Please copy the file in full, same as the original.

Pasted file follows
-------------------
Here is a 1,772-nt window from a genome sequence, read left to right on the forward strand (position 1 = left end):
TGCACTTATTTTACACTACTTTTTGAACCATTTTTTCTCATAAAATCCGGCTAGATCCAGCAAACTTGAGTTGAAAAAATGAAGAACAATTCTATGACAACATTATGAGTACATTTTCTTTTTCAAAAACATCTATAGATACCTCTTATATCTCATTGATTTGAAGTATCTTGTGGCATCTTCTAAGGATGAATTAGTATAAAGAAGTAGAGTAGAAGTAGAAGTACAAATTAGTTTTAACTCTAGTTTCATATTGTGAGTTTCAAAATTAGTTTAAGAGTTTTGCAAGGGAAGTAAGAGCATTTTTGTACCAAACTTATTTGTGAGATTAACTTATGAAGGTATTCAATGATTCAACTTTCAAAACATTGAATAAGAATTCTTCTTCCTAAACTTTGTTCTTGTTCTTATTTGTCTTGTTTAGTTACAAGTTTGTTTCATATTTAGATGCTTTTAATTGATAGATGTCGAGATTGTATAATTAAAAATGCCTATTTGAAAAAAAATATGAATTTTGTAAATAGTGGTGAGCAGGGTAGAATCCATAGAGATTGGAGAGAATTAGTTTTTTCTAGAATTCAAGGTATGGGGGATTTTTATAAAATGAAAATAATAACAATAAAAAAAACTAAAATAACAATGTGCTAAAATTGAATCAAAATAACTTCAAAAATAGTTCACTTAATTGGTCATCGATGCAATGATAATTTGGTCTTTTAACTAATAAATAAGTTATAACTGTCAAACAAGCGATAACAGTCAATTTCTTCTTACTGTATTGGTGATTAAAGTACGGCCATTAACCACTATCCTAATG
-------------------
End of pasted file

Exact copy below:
Here is a 1,772-nt window from a genome sequence, read left to right on the forward strand (position 1 = left end):
TGCACTTATTTTACACTACTTTTTGAACCATTTTTTCTCATAAAATCCGGCTAGATCCAGCAAACTTGAGTTGAAAAAATGAAGAACAATTCTATGACAACATTATGAGTACATTTTCTTTTTCAAAAACATCTATAGATACCTCTTATATCTCATTGATTTGAAGTATCTTGTGGCATCTTCTAAGGATGAATTAGTATAAAGAAGTAGAGTAGAAGTAGAAGTACAAATTAGTTTTAACTCTAGTTTCATATTGTGAGTTTCAAAATTAGTTTAAGAGTTTTGCAAGGGAAGTAAGAGCATTTTTGTACCAAACTTATTTGTGAGATTAACTTATGAAGGTATTCAATGATTCAACTTTCAAAACATTGAATAAGAATTCTTCTTCCTAAACTTTGTTCTTGTTCTTATTTGTCTTGTTTAGTTACAAGTTTGTTTCATATTTAGATGCTTTTAATTGATAGATGTCGAGATTGTATAATTAAAAATGCCTATTTGAAAAAAAATATGAATTTTGTAAATAGTGGTGAGCAGGGTAGAATCCATAGAGATTGGAGAGAATTAGTTTTTTCTAGAATTCAAGGTATGGGGGATTTTTATAAAATGAAAATAATAACAATAAAAAAAACTAAAATAACAATGTGCTAAAATTGAATCAAAATAACTTCAAAAATAGTTCACTTAATTGGTCATCGATGCAATGATAATTTGGTCTTTTAACTAATAAATAAGTTATAACTGTCAAACAAGCGATAACAGTCAATTTCTTCTTACTGTATTGGTGATTAAAGTACGGCCATTAACCACTATCCTAATG